A Metaphor for How to Delegate
Lessons from My Favorite Mentor, Part 2
My favorite mentor liked to explain the concept of Delegating through the metaphor of teaching kids how to catch a ball.
When you play catch with a very young child, you ask them to open their hands, place the ball gently into their cupped palms, and wait for their fingers to curl around the ball.
As the child gets older, you can now hold the ball a few inches above their hands, then drop the ball for them to catch.
With a 5-year-old child, you can easily toss the ball from a few paces away and expect her to catch it.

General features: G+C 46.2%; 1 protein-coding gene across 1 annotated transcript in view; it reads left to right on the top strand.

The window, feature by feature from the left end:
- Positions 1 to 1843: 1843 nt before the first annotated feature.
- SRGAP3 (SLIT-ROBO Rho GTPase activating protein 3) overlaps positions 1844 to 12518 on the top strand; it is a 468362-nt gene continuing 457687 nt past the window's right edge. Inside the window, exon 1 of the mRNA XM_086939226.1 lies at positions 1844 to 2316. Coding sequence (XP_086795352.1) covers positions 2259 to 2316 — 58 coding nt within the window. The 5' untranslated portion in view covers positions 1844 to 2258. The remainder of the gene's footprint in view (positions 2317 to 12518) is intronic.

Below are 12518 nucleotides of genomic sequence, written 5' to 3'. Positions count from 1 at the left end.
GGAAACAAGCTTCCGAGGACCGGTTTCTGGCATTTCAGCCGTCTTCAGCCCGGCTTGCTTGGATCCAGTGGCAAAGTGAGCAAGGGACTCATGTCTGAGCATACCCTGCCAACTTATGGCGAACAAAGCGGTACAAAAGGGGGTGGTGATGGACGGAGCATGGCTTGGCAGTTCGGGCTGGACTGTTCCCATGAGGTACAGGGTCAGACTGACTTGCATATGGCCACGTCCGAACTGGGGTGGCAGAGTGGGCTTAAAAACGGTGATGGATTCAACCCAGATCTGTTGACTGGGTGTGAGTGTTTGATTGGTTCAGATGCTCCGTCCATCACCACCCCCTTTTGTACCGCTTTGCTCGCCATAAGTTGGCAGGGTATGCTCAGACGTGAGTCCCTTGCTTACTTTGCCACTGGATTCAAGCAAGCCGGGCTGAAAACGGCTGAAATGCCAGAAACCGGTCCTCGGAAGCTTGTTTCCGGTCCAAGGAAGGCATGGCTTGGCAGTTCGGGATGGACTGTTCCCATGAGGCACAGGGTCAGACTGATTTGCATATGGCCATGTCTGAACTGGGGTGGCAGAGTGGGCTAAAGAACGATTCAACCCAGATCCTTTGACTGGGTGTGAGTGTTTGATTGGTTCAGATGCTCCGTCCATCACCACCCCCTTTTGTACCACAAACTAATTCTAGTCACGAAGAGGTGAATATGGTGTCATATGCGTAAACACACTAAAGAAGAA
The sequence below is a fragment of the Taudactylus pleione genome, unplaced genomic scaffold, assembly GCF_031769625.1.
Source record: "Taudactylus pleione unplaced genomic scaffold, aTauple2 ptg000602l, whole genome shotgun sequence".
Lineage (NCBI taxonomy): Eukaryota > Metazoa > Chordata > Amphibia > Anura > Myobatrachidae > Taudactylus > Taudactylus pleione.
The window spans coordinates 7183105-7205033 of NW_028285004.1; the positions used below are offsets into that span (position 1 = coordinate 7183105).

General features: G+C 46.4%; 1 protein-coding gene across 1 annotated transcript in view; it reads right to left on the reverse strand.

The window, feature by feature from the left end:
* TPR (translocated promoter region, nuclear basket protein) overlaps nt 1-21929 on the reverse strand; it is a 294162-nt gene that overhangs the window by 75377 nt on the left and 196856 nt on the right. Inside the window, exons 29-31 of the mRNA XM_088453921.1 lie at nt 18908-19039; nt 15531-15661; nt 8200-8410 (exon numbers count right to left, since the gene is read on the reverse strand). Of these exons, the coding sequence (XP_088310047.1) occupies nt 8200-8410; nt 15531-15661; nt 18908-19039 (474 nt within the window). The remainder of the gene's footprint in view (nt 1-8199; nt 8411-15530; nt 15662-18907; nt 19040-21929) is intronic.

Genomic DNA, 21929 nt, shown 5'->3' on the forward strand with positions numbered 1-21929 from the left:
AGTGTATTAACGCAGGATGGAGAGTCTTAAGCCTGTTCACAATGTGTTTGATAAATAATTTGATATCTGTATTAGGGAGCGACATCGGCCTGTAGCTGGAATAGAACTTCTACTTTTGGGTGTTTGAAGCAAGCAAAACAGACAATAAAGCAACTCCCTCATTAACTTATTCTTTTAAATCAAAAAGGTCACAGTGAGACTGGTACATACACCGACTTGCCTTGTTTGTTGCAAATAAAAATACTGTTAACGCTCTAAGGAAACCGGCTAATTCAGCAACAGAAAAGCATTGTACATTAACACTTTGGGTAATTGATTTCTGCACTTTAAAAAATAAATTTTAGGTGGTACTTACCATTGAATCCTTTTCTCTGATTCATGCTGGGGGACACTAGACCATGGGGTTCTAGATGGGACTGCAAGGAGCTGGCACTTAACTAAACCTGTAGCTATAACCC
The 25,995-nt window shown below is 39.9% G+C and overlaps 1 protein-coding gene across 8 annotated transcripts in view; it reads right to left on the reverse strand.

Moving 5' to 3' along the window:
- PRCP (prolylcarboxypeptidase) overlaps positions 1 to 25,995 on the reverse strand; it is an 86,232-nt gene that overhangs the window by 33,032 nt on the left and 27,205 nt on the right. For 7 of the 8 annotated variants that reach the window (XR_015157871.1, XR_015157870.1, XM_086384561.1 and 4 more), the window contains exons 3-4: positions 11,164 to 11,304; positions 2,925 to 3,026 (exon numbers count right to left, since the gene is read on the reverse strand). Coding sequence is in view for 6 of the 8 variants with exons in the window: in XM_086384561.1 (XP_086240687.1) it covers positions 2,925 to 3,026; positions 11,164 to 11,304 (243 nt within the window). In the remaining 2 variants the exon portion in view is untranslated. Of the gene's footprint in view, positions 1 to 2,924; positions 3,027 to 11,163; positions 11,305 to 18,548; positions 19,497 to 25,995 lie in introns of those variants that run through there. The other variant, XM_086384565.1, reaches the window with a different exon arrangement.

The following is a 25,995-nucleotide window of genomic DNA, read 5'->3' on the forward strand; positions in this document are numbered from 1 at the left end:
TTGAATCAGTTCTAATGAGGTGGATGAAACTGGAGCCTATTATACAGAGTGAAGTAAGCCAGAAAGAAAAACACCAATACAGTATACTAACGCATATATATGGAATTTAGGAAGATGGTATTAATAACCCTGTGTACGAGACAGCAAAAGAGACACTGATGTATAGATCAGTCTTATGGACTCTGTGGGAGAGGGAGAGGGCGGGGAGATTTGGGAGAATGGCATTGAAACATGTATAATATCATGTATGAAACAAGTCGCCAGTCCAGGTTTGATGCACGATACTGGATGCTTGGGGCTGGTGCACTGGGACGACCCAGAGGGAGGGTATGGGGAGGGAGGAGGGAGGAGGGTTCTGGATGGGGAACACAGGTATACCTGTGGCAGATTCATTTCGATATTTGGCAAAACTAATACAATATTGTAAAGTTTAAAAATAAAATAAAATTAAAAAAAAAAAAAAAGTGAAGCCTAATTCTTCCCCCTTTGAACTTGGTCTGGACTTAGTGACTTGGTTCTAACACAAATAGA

As the child grows older and gains proficiency, you can confidently and progressively increase the distance between you and your catcher, until you’re throwing the ball from far across a yard or an open field.
And so it is when we delegate at work. Don’t assign a complex project to the workplace equivalent of a toddler and blame them when they fail to deliver. In such a scenario, the fault lies with you and you alone.
Instead, start with an assignment that is appropriate for their level of experience and observe. You can’t delegate well unless you’re continuously assessing and stretching the capabilities of your team members.
If they ‘catch the ball’ easily, increase the scope and complexity of their next assignment. By throwing the ball farther each time, you stave off boredom and give your team the opportunity to stretch their skills and gain new work experiences with each assignment
If you liked this post, you may like Part 1 of this series:
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